fri 22/03/2019

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theartsdesk Q&A: Artist/Dramatist John Byrne

graeme Thomson

"I’m very hard to categorise,” says John Byrne (b 1940), tugging at his magnificent moustache. A restless, defiant, shape-shifting polymath who was an exponent of multimedia long before computers ruled the world, Byrne's singular career is perhaps doomed to gentle underappreciation simply because he can do so much so well. “If you’re hard to categorise they don’t like that." He peers into his coffee as though looking for something. "Whoever 'they' are.”

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theartsdesk Q&A: Author Michael Dibdin

Jasper Rees

“There is a sense I very much get about this place. Italians know what life is for and they know it won’t last very long. And so they take advantage. I like that. Particularly at my age.” The last of several times I interviewed the British crime writer Michael Dibdin (1947-2007) was four years before his death. It was a freezing February morning in Bologna, where he was researching the 10th and (it turned out) penultimate book in the Aurelio Zen series. The interview was at 9am.

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theartsdesk Q&A: Actress Eileen Atkins

Jasper Rees

Eileen Atkins (b 1934) acquired long-overdue fame with her performance in the BBC adaptation of Elizabeth Gaskell’s Cranford. Her desiccated spinster was the indisputed star turn until death did us part. It’s taken a while. Aside from half a century’s commitment to the classics and new plays, unlike the other more celebrated DBEs she has had a parallel career as a writer. There have been two plays about Virginia Woolf, as well as a screenplay of Mrs Dalloway.

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Q&A Special: Actor Derek Jacobi

Jasper Rees

Derek Jacobi (b 1938) grew up in Leytonstone. His father was a tobacconist, his mother worked in a department store. Although he entered the profession in the great age of social mobility in the early 1960s, no one could have predicted that he would go on to play so many English kings - Edward II, a couple of Henry VIIIs and Shakespeare’s two Richards - as well as a Spanish one in Don Carlos. This month he prepares to play another king of Albion: Lear, against which all classical...

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Debate: Should Theatre Be On Television?

theartsdesk Get thee to an edit suite: David Tennant's RSC Hamlet on screen with Mariah Gale as Ophelia

The relationship between stage and screen has always been fraught with antagonism and suspicion. One working in two dimensions, the other in three, they don't speak the same visual language. But recent events have helped to eat away at the status quo. On the one hand, theatre has grown increasingly intrigued by the design properties of film. Flat screens have popped up all over the place, notably in Katie Mitchell’s National shows and at the more ambitious work of the ENO. Meanwhile,...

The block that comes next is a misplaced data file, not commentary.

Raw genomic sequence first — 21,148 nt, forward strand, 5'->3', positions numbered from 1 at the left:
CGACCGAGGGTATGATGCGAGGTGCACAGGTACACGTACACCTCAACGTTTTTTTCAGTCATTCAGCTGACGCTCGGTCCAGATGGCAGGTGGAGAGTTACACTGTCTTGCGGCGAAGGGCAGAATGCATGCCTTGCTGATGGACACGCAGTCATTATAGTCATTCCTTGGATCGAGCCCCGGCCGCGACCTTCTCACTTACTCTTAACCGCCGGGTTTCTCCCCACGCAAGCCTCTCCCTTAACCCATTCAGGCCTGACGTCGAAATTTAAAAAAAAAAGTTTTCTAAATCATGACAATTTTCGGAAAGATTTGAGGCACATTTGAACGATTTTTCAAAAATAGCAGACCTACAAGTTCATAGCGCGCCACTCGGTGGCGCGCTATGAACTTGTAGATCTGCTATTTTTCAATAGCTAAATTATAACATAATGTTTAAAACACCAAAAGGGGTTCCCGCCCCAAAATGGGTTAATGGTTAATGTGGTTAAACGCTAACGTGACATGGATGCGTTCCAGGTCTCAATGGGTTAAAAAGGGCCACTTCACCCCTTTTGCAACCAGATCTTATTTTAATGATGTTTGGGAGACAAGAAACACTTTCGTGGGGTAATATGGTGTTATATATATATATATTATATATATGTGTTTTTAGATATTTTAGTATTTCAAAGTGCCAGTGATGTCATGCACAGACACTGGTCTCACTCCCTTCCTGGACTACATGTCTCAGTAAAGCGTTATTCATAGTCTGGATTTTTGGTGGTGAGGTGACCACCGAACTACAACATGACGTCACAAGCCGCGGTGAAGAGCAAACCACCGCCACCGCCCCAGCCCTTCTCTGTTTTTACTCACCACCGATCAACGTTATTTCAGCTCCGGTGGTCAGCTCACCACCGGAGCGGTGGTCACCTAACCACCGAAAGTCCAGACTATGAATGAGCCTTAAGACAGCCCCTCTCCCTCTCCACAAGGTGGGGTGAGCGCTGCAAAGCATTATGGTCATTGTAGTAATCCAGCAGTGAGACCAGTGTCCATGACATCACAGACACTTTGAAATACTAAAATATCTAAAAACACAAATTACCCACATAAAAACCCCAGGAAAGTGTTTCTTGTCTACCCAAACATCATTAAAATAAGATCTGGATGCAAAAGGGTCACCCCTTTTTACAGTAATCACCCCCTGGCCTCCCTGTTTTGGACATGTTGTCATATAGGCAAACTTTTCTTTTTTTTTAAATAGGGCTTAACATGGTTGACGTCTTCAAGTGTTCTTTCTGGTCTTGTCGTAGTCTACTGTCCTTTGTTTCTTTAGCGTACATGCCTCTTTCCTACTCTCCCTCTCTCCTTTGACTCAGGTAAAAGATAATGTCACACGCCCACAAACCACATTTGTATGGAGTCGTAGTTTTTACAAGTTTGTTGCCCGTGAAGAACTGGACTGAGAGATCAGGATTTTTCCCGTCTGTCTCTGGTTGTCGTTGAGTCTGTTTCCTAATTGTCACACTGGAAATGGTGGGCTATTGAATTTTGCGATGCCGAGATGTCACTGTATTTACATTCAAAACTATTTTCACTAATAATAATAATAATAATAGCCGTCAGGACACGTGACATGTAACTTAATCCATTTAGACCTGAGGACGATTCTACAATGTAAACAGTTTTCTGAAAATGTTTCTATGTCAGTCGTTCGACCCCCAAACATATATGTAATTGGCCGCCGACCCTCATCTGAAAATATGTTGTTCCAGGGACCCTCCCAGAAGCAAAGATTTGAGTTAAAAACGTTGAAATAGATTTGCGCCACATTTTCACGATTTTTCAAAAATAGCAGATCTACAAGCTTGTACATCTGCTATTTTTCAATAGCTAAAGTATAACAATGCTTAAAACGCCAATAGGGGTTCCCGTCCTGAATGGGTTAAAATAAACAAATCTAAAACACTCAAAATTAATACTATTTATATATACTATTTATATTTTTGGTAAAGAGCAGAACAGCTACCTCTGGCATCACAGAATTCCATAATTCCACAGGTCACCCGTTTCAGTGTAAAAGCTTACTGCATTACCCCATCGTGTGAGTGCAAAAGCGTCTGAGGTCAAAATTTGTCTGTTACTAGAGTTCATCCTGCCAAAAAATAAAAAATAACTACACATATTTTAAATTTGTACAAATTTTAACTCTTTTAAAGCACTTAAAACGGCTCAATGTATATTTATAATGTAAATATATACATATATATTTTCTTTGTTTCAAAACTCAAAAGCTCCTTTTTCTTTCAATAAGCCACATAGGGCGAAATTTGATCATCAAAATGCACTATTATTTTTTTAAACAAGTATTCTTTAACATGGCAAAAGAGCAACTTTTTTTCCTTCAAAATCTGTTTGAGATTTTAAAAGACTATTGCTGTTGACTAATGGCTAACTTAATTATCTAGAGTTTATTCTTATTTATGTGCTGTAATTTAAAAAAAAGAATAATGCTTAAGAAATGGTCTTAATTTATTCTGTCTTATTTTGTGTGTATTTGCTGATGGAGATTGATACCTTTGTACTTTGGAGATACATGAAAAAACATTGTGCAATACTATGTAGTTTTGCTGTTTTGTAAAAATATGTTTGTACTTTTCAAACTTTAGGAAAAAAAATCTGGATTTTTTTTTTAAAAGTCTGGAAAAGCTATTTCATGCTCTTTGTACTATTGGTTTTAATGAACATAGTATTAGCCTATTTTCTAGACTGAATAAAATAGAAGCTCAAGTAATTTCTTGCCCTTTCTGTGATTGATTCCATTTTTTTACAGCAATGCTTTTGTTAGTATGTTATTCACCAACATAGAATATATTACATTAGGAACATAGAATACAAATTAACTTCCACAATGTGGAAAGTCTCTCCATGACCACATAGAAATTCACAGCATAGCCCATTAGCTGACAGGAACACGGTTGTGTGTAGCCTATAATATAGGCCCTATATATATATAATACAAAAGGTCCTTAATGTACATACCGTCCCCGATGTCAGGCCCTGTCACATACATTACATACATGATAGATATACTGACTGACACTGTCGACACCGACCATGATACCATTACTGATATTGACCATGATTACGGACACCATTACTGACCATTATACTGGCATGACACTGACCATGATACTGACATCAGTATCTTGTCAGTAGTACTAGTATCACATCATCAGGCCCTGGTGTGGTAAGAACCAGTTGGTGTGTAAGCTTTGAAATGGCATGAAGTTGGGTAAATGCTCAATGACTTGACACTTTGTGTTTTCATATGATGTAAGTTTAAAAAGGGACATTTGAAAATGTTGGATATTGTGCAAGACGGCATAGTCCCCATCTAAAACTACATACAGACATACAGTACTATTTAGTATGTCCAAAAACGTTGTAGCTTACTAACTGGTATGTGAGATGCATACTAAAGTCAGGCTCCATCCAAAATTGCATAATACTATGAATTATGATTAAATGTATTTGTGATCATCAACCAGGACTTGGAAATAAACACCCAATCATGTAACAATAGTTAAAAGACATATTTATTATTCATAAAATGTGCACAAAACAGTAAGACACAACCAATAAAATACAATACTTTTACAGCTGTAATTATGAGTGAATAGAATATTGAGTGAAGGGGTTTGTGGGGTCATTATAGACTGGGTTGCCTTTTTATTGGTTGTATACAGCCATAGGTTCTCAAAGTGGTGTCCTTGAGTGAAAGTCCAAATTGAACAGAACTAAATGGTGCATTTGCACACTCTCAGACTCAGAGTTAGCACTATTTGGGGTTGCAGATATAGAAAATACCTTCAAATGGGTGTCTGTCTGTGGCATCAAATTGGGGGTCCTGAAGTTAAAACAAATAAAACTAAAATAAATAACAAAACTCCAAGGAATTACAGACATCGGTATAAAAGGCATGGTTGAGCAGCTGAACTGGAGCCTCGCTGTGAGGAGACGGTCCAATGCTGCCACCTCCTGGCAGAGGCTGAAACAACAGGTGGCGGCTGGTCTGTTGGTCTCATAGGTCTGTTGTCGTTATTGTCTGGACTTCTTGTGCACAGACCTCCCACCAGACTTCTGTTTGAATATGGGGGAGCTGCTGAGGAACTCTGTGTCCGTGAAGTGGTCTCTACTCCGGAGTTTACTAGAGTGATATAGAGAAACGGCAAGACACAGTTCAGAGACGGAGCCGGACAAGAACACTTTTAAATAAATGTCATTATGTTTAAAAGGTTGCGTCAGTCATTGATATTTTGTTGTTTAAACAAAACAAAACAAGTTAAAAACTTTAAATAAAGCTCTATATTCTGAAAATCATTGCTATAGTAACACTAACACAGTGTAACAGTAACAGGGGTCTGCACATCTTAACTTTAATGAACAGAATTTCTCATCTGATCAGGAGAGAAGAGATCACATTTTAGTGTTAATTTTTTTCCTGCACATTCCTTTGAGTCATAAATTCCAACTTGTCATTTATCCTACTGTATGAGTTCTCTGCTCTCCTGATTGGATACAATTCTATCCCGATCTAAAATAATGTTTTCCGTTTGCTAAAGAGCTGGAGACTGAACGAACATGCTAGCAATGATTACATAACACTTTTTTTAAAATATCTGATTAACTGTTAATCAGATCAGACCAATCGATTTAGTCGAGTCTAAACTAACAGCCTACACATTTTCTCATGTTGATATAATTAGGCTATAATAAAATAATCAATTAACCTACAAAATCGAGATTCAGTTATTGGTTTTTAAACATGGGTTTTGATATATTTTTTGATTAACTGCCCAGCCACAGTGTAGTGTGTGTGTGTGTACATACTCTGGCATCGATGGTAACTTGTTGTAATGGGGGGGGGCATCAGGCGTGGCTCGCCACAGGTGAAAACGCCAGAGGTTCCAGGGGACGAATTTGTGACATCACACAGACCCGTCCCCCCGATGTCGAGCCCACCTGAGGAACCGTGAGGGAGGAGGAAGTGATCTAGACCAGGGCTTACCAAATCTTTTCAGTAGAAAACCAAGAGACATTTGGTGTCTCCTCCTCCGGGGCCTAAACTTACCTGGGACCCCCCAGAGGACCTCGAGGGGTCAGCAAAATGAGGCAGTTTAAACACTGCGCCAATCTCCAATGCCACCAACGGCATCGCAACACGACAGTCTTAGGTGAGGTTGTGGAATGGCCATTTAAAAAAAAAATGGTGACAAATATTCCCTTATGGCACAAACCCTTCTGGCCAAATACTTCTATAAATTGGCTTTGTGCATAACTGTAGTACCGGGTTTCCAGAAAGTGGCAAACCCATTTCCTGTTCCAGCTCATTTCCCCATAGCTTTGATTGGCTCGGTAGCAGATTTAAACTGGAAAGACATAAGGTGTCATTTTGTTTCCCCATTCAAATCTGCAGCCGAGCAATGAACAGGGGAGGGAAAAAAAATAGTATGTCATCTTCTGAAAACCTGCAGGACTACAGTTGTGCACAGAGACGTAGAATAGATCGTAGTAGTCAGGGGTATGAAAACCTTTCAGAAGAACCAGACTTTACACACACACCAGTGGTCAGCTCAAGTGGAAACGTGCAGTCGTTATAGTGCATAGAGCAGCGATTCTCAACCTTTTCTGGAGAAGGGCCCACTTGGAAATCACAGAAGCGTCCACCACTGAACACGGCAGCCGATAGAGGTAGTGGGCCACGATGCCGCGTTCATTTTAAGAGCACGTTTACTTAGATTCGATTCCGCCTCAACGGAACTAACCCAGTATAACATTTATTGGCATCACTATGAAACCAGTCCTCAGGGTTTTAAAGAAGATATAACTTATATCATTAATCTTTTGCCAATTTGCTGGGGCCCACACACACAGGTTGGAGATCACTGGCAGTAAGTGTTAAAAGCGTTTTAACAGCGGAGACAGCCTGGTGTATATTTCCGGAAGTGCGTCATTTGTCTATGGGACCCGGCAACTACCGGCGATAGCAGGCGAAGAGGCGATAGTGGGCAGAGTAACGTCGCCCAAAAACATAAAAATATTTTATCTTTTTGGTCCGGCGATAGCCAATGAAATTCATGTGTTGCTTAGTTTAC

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theartsdesk Q&A: Comedian Ben Elton

Jasper Rees

Ten years ago Ben Elton (b 1959) would have needed no introduction. When still very young he became the mouth of a bolshy new generation of alternative comedians, as they were then known. Saturday Live - later Friday Night Live - was consciously modelled on the American template, and seemed very cutting edge. In fact all its alumni soon migrated to the mainstream: Stephen Fry and Hugh Laurie, freshly down from Cambridge, played Jeeves and Wooster.

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theartsdesk Q&A: Actor Michael Sheen

Jasper Rees

Either it’s a bizarre accident. Or there’s something in the water. Port Talbot, the unlovely steel town in Wales where smoke stacks belch fumes into the cloudy coastal sky, has been sending its sons to work in Hollywood for decades now. Richard Burton was the first to put his glowering blue eyes and golden larynx at the service of Tinseltown. Anthony Hopkins, for all his American passport, has never shed the native tinge from his accent. And in recent years there has been Michael Sheen (b....

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theartsdesk Q&A: Actor Simon Russell Beale

Jasper Rees

The career of Simon Russell Beale (b. 1961) needs little introduction.

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theartsdesk Q&A: Opera Singer Rolando Villazón

Jasper Rees

In the next few weeks the wider public will be introduced to the charms of Rolando Villazón (b. 1972). Anointed as a star of opera houses around the world in the last decade, the Mexican tenor is about to participate in ITV1's Popstar to Opera Star. As singing celebs from the world of pop music take on the big arias, Villazón has been cast as mentor, panellist and figleaf. It is all a very long way from Covent Garden.

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theartsdesk Q&A: Author-actor Michael Palin

Sheila Johnston

Michael Palin (b 1943) has had - is having - an amazing multi-pronged career. One of the original members of the Monty Python team, he has subsequently reinvented himself as a prolific author, a film and television actor and, more recently, a hugely popular and successful travel show presenter and writer. Palin has a lot to celebrate these next few weeks with the publication of the second volume of his diaries, ...

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